4. It’s been almost a year since my soul mate cat, Mommies, passed away. She was living with my dad at the time. She was a member of our family from the time she was 6 months old until she passed at the age of 14 1/2. I still find myself thinking about her, and missing her terribly.
    My dad had her cremated, and had the ashes sent to me. She has her own special urn on the bookshelf. I find myself looking at it a lot and missing her more. She was with me through so much. My divorce. The divorce of my parents. The births of my 3 kids. My remarriage. She was my best friend.
    I have 3 cats now, but none of them will ever replace Mommies in my heart.
    Thank you for this article. Too many out there just do not understand how much it hurts to lose a beloved pet.
    When her remains arrived, my husband had to open the box they arrived in. I just couldn’t do it. I was crying so hard, I almost hyperventilated. I remember taking her ashes out of the plastic urn and just bawling… saying that this was all I had left of “my girl”.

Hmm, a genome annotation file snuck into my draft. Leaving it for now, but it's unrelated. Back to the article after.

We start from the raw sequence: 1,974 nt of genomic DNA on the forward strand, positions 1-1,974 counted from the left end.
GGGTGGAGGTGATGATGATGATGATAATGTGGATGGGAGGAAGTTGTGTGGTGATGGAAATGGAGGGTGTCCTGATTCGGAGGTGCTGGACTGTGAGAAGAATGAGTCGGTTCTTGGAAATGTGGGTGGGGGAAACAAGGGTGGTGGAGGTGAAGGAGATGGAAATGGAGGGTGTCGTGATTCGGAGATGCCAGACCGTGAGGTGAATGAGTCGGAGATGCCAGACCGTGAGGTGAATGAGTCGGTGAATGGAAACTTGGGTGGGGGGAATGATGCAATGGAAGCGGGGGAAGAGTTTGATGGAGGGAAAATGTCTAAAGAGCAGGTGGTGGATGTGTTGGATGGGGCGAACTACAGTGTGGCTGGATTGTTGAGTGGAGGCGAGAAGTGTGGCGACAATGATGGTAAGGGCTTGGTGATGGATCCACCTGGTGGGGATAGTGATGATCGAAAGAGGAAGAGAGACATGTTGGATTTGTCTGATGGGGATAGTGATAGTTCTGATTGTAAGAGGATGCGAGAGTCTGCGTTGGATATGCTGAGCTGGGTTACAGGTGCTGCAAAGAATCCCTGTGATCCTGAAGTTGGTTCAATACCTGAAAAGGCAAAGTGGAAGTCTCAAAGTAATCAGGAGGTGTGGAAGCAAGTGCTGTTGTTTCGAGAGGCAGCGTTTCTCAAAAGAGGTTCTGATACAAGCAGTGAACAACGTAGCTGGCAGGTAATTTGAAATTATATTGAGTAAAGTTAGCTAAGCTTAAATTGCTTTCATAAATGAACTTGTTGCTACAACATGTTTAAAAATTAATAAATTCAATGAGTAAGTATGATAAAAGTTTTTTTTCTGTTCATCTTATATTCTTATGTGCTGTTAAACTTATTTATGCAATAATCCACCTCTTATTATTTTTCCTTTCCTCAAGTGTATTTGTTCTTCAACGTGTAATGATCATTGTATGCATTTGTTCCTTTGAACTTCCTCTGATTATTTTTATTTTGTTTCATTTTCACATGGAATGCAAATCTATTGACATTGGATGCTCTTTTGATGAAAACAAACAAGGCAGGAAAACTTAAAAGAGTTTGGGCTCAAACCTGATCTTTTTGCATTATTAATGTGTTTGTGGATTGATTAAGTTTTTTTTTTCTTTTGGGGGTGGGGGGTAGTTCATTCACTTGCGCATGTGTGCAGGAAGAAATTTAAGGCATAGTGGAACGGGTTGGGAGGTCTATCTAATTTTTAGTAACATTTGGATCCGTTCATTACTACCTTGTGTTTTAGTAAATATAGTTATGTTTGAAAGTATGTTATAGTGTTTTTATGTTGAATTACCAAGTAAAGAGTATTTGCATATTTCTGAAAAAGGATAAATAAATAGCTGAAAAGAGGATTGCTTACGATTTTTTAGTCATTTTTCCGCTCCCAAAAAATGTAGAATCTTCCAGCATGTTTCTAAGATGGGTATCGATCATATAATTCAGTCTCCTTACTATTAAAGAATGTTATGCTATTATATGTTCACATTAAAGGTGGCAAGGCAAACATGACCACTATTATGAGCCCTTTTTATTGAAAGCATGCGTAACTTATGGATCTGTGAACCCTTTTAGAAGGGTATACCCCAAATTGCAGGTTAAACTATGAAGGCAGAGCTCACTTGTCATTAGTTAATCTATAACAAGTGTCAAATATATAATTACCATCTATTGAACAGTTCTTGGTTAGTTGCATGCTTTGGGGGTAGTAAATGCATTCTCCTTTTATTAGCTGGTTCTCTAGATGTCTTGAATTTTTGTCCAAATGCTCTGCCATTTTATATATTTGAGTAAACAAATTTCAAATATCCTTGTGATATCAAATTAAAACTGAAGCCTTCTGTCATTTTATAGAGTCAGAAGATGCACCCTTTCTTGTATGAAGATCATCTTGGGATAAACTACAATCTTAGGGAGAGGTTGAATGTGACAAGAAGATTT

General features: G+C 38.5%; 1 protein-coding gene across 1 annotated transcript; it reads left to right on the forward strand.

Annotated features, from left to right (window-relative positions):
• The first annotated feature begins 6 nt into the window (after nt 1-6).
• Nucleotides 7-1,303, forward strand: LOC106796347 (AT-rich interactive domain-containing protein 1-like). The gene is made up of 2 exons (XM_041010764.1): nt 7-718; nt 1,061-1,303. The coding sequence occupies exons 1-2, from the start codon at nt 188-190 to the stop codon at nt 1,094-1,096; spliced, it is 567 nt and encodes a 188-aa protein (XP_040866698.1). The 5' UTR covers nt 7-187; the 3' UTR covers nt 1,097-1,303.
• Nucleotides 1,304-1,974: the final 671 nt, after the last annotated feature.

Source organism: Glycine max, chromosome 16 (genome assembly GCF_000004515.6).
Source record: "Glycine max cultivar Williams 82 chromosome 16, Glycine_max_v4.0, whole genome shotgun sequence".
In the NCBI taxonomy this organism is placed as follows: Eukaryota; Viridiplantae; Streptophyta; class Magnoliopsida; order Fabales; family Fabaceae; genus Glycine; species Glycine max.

5. This article was very helpful! I know that it has been 5 years but I still have time when it get me down thinking about my cat Tiger. See I got Tiger when I went into remission from Wilm’s tumor as a young child. He was just a kitten. So we grow up together. He help me get through the loss of my grandfather and father to Cancer. But when I away to college he remain behind with my mother. When I came home to visit I notice tiger was not right. We took him to the VET, who then told me that tiger had Thyroid Cancer. I had to return to college my mother call me one date and told me that tiger was very bad and couldn’t wait for my visit he need to be put down. Tiger was 14 years old at the time of his death. It is hard to believe that I got him for surviving cancer and he left me because of cancer.